A few days after speaking with this adviser, I wrote in my journal about our discussion. I vented much of my frustration, expressed my anger (“She doesn’t know me!”), and at the end of all that, I entered the world of self-empathy… and collage. I had recently printed out many of my favorite images, screenshots, selfies, and inspiring memes I’d collected on my phone over the last six months. I began to explore these images without any specific goal. I knew they would tell me where they wanted to go on the page, how they would fit together. I was curious about their messages; I stayed open to any wisdom they held. When it felt right, I began moving them around on the pages, adding paint and more writing. Several pages of collaged artwork emerged from this contemplative time (one of these images I’ve included as the featured image for this post; a selfie I took following a movement process along with two owls collaged beside me). I meditated; focused on my breath. Again, I let go of my need to know. (Note: A special labyrinth walk also contributed wisdom here; I will share those insights in a separate post, soon).
Shortly before New Year’s Eve, I experienced an epiphany as I spent time with my collaged images and read over my writing. My adviser might not have been able to see the alignment happening through our conversations, but I could see it happening right in my journal! Taken together, the new images I’d created offered new insight. I wrote this passage in my journal:
“I can fulfill my needs and provide my own source of love and trust and authenticity. It comes down to this: ARTIST. I am the ARTIST of my own life. Being an artist, being a writer, connecting with my story, and inspiring others to connect with their stories, connect with their creativity, brings my talents, abilities, and personality into alignment. INTEGRATION!”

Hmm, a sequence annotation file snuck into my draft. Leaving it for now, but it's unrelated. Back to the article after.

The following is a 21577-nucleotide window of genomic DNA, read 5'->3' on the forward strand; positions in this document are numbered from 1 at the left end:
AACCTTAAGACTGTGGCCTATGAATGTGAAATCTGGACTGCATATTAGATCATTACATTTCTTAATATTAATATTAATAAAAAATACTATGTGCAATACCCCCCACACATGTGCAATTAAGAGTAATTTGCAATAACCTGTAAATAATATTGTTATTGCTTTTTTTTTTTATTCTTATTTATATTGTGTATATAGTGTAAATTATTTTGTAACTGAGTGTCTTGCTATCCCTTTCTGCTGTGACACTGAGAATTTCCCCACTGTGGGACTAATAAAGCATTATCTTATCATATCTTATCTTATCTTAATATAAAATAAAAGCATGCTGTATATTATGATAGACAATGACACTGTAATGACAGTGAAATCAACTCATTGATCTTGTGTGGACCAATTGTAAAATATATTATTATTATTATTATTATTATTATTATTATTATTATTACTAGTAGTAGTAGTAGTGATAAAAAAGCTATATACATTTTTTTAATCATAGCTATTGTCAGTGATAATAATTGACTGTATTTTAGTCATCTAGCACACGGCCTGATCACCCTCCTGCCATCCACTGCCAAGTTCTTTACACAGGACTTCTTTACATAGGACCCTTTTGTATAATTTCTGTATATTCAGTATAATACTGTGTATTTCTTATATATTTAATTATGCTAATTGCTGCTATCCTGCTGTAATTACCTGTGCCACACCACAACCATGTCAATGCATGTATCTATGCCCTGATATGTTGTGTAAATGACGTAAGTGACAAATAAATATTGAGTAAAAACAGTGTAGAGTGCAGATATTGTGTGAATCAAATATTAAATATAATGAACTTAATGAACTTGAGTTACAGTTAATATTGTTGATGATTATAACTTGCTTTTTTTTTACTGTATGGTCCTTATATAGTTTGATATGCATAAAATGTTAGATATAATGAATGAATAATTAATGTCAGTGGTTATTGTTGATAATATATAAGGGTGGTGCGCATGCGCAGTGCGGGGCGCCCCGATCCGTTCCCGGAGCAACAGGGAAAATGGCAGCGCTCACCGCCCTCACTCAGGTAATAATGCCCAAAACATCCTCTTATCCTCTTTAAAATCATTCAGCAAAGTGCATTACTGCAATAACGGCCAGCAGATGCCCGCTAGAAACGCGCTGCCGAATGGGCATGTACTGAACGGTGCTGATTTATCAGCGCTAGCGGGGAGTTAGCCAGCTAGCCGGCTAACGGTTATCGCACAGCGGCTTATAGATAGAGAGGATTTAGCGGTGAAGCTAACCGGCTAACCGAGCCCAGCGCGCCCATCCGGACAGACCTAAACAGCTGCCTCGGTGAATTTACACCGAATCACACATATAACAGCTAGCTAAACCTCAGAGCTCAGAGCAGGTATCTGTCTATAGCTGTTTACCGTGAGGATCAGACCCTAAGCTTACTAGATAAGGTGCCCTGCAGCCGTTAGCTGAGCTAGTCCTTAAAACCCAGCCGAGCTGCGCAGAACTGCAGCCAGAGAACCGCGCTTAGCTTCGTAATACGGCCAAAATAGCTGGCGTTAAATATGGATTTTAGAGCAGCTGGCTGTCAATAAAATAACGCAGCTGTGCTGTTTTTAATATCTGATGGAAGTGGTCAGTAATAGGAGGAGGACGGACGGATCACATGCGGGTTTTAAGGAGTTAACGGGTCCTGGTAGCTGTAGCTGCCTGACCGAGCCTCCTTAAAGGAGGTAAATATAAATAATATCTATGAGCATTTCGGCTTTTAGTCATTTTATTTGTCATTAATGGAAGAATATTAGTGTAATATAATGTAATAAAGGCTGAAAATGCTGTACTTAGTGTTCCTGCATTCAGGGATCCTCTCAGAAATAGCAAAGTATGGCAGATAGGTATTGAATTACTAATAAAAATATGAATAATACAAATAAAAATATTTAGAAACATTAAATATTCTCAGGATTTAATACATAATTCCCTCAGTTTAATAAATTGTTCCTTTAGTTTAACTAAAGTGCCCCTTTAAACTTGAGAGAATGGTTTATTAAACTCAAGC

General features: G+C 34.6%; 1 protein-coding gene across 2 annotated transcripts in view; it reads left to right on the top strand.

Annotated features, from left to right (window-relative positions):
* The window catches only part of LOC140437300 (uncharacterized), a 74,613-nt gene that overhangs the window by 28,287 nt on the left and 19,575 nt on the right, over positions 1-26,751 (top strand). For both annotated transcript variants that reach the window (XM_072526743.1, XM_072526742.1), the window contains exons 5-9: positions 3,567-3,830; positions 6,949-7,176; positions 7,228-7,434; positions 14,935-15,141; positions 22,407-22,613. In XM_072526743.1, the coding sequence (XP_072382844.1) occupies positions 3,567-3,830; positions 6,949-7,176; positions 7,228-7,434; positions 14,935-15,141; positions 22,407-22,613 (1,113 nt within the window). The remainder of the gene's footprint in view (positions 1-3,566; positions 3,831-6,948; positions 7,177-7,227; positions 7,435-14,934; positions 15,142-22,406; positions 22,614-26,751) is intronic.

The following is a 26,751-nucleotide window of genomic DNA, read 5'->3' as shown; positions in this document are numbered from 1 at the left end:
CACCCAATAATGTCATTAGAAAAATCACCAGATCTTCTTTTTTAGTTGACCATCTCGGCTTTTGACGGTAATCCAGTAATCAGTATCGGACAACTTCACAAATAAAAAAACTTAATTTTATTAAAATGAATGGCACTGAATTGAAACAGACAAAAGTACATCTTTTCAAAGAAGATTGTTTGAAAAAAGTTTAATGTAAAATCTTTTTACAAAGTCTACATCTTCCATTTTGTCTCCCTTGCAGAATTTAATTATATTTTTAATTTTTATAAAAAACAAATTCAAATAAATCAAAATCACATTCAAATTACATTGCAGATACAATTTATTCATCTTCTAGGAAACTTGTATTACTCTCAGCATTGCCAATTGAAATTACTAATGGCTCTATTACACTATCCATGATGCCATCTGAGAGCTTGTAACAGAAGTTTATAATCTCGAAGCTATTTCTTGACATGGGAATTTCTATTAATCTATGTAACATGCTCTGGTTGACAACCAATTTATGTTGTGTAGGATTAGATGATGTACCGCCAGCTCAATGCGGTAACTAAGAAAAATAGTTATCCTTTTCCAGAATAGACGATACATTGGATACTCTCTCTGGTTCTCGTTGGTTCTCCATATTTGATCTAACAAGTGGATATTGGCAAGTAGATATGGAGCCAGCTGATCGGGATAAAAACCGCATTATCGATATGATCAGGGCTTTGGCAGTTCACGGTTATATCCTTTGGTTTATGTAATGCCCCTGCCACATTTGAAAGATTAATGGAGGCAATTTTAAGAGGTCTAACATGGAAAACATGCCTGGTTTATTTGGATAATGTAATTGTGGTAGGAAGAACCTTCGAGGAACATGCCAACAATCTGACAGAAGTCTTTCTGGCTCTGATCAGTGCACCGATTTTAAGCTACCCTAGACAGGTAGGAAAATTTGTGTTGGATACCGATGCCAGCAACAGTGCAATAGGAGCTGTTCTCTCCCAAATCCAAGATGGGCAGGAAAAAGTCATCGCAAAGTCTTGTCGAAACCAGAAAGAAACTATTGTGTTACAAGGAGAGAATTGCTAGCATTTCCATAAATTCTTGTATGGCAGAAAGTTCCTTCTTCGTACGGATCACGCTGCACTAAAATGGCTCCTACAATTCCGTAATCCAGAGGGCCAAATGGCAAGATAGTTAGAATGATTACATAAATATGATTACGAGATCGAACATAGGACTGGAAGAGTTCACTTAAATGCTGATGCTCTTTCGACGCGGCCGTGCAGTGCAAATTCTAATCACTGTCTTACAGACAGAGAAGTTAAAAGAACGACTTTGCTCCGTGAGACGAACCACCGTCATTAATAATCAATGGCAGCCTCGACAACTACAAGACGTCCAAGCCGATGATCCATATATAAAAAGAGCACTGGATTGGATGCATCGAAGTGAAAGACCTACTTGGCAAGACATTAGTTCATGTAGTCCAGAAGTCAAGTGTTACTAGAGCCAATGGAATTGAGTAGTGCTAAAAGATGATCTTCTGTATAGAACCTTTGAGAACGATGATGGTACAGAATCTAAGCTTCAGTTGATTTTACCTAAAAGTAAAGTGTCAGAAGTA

I realized my artist-self has been standing beside me this whole time, she has been there through several false starts and setbacks; our alignment has been there, I just couldn’t see it. Or, perhaps I was not willing to believe it. Now I could see my artist-self, this “new me,” standing right in front of me, beckoning, saying,
“These obstacles are NOT insurmountable. In fact, they are not obstacles at all. They are opportunities. You have me, your spiritual power animals, your community of supporters, and your boundless creativity backing you up. You’ve got this, girl! Rest time is over. Time for forward motion. You have everything you need. Ok. Go!”
I felt as though I’d known her all along, this voice of strength, clarity, and certainty. And that would make sense… We have been traveling this journey together. I let go of needing to know, I trusted the process of self-inquiry through the arts, and answers emerged. And today, as I write these words, I trust her counsel; she knows the way forward. Here she is. Here I am. And here we are in one body. And here is this website. Here is this blog post. Opportunities. Voila!
Much like the moment when I realized I wore my leggings inside out to my meditation group, this process of letting my inside out, letting my artist-self out, is a vulnerable space to occupy. The old me, the insecure, self, the questioning self has died inside. But there are remnants, and sometimes I feel scared; the anxiety bloom rises from my chest to my face like in the old days. At these times, I call to mind my favorite Brene Brown mantras: Embrace imperfection. Vulnerability is strength. Then my heart rate slows back to normal. The freight train of my new self is speeding down the track, but I am more accustomed to a slow-winding, wandering path. So, inside-out can feel like upside-down, but this I know and trust: I am prepared to be kind to myself. I am prepared to laugh at myself. I am prepared to be perfectly imperfect. I can’t stop, I won’t stop, being me. I’m ready for colorful chaos. After years spent in darkness, it’s my time to rise and be the light I want to see. My voice will be heard. I will create my own destiny…
And if that destiny includes members of the public noticing the inside seams of my leggings on occasion, so be it.